Reading a photodiode output into a window comparator.

Discussion in 'Analog & Mixed-Signal Design' started by twosacrowd, Aug 26, 2016.

  1. twosacrowd

    Thread Starter New Member

    Jul 3, 2009
    5
    0
    002.jpg

    Hi, I wonder if anyone could help me with this. I am wishing to indicate three different voltage levels using the attached circuit. I am looking for LED's to indicate a Low, Medium and High condition, so I only ever want one LED on at a time. I thought this circuit would do this for me, but I have conditions where I can have a Low and Medium LED on, or a Medium and High LED on. Am I doing something wrong or have I made a mistake in the design? If anyone can suggest improvements or other designs I would be very grateful thanks.
    John
     
  2. bertus

    Administrator

    Apr 5, 2008
    15,649
    2,348
    Hello,

    I have taken your image rotated it (I do not want to turn my monitor to see it), changed white balance (the image was hardly visible) and scaled it down:

    twosacrowd_002_corrected.jpg

    Bertus
     
  3. Alec_t

    AAC Fanatic!

    Sep 17, 2013
    5,809
    1,105
    The LEDs should have sereies resistors to limit their current.
    Try connecting pin 11 to 2.5V (using a voltage divider between the power rails) instead of to the pot wiper.
     
  4. twosacrowd

    Thread Starter New Member

    Jul 3, 2009
    5
    0
    Thanks for your reply. And appreciate your editing of the document. I am using the 33 ohm as my LED current limit. I need the option of varying the thresholds and that is why I am tying pin 11 to the wiper. I need a variable window to illuminate the centre LED; but I get the condition of a certain times middle and upper or middle and lower LED's are on. I must be doing something wrong but don't see what it is. Any further assistance greatly appreciated ?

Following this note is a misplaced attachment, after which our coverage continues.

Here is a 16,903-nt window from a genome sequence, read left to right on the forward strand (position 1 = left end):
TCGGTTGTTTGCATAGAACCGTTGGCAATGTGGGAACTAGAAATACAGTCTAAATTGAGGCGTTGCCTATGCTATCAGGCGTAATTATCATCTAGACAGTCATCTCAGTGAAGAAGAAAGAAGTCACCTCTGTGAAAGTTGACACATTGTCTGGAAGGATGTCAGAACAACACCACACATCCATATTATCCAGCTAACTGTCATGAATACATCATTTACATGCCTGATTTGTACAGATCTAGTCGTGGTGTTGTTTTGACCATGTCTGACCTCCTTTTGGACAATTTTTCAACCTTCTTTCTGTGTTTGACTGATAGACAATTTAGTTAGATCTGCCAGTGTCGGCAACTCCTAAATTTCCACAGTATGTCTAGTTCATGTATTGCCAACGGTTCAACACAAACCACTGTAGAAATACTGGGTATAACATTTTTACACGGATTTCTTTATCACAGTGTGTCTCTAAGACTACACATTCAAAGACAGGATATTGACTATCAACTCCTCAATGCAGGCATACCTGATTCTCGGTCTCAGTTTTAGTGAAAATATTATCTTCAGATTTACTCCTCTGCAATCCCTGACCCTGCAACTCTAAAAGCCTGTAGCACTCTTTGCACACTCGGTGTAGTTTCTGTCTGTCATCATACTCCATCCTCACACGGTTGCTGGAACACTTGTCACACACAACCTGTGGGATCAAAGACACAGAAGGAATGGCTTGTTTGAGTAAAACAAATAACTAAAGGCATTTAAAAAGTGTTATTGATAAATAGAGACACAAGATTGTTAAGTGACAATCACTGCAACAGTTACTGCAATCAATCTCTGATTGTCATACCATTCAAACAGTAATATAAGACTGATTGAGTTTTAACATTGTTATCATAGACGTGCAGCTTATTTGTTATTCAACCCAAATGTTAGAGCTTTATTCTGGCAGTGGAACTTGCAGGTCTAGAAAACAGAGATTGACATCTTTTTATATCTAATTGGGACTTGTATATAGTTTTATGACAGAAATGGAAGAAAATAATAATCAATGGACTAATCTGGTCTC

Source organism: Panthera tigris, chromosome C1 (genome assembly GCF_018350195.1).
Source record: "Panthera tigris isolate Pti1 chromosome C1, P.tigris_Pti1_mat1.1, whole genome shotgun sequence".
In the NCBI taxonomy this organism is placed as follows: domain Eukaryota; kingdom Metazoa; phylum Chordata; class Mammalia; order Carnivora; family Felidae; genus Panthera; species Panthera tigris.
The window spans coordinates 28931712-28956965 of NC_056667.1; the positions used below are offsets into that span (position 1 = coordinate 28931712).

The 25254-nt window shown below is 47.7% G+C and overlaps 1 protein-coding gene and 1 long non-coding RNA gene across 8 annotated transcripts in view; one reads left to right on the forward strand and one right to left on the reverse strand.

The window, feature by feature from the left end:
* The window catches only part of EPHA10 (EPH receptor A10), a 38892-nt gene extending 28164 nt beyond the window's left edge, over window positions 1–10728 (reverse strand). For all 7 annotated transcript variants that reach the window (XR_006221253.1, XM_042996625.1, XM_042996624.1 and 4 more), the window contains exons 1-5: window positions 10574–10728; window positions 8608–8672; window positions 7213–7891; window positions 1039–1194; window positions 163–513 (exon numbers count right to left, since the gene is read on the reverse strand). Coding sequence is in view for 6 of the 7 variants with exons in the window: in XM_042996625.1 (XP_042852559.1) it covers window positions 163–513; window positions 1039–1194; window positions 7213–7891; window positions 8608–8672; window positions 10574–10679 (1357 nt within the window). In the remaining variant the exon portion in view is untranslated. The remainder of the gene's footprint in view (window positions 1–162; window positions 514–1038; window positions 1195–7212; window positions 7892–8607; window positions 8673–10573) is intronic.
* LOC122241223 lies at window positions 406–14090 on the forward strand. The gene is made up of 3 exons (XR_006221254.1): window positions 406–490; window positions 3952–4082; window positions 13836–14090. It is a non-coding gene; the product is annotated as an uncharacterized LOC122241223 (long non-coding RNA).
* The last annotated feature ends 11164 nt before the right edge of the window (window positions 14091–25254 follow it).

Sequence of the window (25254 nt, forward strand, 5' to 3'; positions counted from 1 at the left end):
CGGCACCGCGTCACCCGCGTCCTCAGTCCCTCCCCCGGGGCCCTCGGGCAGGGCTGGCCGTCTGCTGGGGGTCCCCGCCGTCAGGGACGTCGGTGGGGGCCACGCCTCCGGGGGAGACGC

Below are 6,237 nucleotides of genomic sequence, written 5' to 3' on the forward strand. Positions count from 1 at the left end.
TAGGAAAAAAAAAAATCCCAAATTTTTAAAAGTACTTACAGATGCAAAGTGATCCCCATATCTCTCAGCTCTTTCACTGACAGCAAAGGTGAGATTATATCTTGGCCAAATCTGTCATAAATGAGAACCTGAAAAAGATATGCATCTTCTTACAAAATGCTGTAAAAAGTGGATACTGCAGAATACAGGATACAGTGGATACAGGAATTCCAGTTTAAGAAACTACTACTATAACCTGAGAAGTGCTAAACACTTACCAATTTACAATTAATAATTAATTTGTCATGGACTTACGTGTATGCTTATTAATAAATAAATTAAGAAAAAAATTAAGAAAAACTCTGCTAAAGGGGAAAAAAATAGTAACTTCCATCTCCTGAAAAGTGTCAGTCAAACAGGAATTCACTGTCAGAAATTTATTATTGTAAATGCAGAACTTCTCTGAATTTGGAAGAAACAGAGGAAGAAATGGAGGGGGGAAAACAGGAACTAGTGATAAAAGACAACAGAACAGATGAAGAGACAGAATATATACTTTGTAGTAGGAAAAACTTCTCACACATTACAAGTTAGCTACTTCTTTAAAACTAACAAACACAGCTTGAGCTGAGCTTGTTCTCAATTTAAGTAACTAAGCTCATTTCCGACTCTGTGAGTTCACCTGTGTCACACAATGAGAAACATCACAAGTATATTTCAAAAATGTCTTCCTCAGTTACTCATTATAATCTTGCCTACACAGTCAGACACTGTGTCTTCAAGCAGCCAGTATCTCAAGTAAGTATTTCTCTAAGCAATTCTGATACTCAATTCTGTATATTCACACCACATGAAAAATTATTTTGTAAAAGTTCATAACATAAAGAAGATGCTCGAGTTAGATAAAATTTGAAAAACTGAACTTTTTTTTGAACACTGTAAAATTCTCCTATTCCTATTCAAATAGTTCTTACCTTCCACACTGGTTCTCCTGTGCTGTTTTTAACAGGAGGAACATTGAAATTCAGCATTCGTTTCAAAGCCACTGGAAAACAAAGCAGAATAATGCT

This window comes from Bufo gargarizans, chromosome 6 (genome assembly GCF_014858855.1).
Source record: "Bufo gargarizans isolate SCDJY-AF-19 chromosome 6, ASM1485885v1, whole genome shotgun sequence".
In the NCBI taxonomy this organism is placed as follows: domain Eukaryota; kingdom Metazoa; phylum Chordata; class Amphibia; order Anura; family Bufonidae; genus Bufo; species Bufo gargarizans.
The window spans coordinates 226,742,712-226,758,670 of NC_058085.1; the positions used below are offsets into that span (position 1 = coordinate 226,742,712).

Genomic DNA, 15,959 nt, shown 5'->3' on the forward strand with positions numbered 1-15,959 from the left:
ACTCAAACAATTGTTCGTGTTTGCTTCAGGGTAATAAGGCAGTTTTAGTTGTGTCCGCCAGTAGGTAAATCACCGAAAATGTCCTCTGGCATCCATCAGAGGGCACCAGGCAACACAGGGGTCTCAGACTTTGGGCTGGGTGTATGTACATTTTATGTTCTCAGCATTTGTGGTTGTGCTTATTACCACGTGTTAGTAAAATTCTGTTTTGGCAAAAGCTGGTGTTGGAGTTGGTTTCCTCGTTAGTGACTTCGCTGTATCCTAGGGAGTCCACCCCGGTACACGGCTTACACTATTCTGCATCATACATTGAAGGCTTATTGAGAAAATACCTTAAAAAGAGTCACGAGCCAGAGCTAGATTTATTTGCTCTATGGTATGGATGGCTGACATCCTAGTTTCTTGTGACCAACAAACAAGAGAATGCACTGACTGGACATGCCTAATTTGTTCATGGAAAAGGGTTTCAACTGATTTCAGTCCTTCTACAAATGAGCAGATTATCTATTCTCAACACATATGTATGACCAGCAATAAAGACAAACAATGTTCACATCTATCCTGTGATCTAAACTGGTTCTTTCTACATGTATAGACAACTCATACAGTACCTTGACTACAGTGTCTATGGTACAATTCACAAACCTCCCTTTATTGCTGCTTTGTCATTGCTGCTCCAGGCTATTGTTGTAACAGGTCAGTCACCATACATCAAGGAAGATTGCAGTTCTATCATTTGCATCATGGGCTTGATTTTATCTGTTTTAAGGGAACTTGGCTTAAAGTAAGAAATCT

5. Alec_t

    AAC Fanatic!

    Sep 17, 2013
    5,809
    1,105
    You need only the two adjustable threshold voltages you already have in order to define the variable window: the low and the high thresholds established with the two pots. That is why I suggested 2.5V as the reference for the third opamp. Try it, and see if it cures the problem.

    Edit: You could also try adding a resistor (~100k) from pin 10 to ground, to provide a fixed path for the opamp bias current. 33 Ohm seems rather low for the limit resistor. What is the LED current rating?
     
    Last edited: Sep 29, 2016
  6. schmitt trigger

    Active Member

    Jul 12, 2010
    37
    7
    33 ohm is way too low for LEDs supplied from 5 volt.
    With such a low value, the opamp will attemp to sink 90 mA. which of course it can't. The end result is that it will current-limit and the output voltage will not drop enough (close to zero) to allow your diode-OR to operate correctly.

    Use 330 ohm.
     
  7. AlbertHall

    Well-Known Member

    Jun 4, 2014
    1,968
    387
    Yep, agree, 330Ω for the LEDs and 2.5V on pin 11.
     
Loading...